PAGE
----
Tuesday 16 July 2019

Liam Neeson needs to vanish after controversial comments, says Hollywood's 'pit bull of PR'

SCANDAL PLIGHT: Liam Neeson needs to stay low. Picture: PA
SCANDAL PLIGHT: Liam Neeson needs to stay low. Picture: PA
PR GURU to the stars: Dezenhall rescues careers
Niamh Horan

Niamh Horan

"Race is the cyanide pill of scandal" - that's the grim prognosis facing Liam Neeson, according to Eric Dezenhall, the world's leading PR expert in crisis management.

Nicknamed the 'pit bull of PR', he is the man the rich and famous call in blind panic when scandal breaks.

Please log in or register with Independent.ie for free access to this article.

Log In

Michael Jackson and the former Enron CEO Jeffrey Skilling turned to him when crisis hit and he has also worked with Tiger Woods's corporate sponsors.

Liam Neeson's racially charged remarks last week sparked outrage and threatened to end his career. And if anyone knows the way out for the global superstar, it's Mr Dezenhall, the PR mastermind and author of Glass Jaw: A Manifesto for Defending Fragile Reputations in an Age of Instant Scandal.

Contacted by the Sunday Independent this weekend, the Washington-based expert said: "In America, race is the cyanide pill of scandals. There's really no way to dig yourself out of it. Once you take it there's no undoing it and it's impossible to survive."

Neeson said in an interview that decades ago after a close friend was raped by a black man, he considered committing violence against black men in revenge (he immediately expressed his shame and regret at such thoughts).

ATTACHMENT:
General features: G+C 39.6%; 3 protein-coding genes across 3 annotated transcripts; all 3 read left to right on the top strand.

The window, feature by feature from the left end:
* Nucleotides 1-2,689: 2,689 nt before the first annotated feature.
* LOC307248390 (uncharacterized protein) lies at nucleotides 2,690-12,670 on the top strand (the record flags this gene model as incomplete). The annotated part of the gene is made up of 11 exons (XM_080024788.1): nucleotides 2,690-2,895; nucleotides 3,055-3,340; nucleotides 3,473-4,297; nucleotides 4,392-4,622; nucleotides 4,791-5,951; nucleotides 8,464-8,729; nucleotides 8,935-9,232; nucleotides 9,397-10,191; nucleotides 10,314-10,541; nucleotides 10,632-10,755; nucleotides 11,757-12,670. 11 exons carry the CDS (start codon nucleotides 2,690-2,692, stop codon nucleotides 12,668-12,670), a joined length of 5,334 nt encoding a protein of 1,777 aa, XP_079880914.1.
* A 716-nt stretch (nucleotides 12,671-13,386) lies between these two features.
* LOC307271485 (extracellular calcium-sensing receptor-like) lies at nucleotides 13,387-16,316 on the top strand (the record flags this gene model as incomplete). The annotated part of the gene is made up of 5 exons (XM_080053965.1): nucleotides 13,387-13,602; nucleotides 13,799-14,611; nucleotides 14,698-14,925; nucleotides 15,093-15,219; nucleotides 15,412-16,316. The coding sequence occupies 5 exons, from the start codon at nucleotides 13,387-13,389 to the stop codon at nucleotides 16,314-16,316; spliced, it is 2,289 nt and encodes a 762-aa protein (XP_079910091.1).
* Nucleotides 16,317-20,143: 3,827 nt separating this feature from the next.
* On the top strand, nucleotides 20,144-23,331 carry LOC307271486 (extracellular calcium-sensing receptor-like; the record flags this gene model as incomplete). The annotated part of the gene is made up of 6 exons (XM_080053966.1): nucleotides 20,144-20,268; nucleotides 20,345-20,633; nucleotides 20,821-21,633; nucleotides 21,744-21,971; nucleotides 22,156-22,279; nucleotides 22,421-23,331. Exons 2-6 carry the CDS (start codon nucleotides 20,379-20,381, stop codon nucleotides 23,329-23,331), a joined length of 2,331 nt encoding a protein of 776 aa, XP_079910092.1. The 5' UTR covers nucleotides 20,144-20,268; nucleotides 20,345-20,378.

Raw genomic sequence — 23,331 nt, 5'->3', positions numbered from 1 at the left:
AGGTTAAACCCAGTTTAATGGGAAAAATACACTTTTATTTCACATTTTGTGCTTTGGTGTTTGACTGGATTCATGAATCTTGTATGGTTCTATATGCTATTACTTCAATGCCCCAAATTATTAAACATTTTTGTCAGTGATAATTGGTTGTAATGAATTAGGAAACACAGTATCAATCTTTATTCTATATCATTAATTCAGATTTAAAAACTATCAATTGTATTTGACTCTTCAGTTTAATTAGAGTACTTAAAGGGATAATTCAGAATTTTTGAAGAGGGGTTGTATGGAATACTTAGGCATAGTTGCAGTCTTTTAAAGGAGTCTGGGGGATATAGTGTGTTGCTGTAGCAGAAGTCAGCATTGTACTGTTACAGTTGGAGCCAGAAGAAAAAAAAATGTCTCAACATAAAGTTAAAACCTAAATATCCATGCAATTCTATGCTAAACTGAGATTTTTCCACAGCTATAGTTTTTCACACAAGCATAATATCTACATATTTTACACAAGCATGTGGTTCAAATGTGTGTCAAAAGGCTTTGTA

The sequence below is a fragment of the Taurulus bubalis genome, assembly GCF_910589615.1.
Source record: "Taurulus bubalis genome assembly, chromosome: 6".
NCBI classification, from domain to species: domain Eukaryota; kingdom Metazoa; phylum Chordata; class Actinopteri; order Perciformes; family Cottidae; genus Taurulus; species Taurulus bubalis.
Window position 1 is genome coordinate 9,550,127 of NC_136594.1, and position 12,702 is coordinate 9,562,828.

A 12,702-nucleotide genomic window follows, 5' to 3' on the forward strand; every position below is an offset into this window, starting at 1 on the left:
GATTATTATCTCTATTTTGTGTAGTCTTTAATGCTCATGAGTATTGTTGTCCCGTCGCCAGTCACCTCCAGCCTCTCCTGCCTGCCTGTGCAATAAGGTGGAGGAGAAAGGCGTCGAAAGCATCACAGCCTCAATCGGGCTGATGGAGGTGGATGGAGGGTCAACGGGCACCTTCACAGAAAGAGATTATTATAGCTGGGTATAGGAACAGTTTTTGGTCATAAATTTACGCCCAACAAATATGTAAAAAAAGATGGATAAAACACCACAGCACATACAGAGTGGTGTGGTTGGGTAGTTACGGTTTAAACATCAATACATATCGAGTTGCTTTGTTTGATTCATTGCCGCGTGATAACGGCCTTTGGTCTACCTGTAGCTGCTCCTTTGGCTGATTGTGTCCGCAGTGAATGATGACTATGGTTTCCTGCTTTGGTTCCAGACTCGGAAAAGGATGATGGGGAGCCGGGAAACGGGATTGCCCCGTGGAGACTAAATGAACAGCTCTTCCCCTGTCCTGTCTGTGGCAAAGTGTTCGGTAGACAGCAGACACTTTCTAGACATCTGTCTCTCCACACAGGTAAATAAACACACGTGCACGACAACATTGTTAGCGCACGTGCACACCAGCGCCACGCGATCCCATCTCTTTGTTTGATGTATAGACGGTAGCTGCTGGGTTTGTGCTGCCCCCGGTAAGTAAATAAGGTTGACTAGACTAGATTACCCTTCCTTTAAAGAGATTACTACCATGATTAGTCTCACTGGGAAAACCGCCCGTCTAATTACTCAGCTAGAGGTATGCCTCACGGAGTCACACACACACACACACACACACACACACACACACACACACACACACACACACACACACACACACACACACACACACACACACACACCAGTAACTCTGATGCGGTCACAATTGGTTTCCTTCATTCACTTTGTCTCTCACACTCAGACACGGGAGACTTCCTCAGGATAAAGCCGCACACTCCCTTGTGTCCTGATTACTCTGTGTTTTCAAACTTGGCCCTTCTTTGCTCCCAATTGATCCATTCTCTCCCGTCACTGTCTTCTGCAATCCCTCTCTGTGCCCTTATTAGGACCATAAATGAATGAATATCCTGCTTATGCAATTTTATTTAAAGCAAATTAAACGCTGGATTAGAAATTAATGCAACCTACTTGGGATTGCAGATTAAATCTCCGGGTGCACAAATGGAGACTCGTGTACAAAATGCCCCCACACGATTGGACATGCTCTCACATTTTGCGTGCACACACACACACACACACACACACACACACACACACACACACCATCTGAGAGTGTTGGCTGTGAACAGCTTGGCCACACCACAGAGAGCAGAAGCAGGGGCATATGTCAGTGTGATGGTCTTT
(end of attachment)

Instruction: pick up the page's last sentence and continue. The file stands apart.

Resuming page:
After hearing the interview, Mr Dezenhall said: "I was saddened when I read his comments because I've always liked him, thought he was a decent guy and knew that he was trying to convey the opposite message from the one he did."

Although he had some sympathy for his predicament, Mr Dezenhall was in no doubt that Neeson was solely responsible for his publicity nightmare. "It's his fault. He's the one who said it," he said. "Advisers are limited in what they can accomplish if the original sin is really bad."

The only thing that would have prevented Neeson from tripping up was if hadn't said it in the first place, he said.

"You weigh into race at your peril unless you use the precise words in the precise order that won't blow you up," Mr Dezenhall said.

"Neeson was essentially trying to tell a story about a long road to redemption but he stepped on a series of land mines."

On what Neeson - once one of Hollywood's most bankable action stars - should do to minimise the damage, Mr Dezenhall said: "Apologise and vanish for a while."

He added: "You can't rebuild your house in a hurricane. There is no correlation between how much you explain and the recession of scandal. There may be a time for a thoughtful op-ed in a major American publication, but that time is not now."

Speaking about Neeson's decision to pull out of the premiere of his new movie Cold Pursuit, Mr Dezenhall said: "It's the fastest way to make the crisis 'less bad'. It's all you can do." And when asked if this is the end of Neeson's career he said: "It's too soon to tell."

But on a more hopeful note, Mr Dezenhall says the star's likeability factor should help his recovery prospects. "He has a nice-guy pedigree and I do think many will give him another chance, but his biggest problem right now is with the studios.

"He is an ageing star and they've got lots of options. There are plenty of other people to cast."

With Neeson battling to save his lucrative career (he is reported to earn €20m a movie) and 'nice guy' public image, other big-name stars will be left quaking in their boots at the thought that ill-considered comments could wipe out a life-time of work.

However, Mr Dezenhall said other celebrities can learn from Neeson's plight: "Not every thought is worth expressing. You can confess to many things but with American audiences especially, those innermost thoughts had better not have anything to do with latent racism."

Sunday Independent

Editor's Choice

Also in Irish News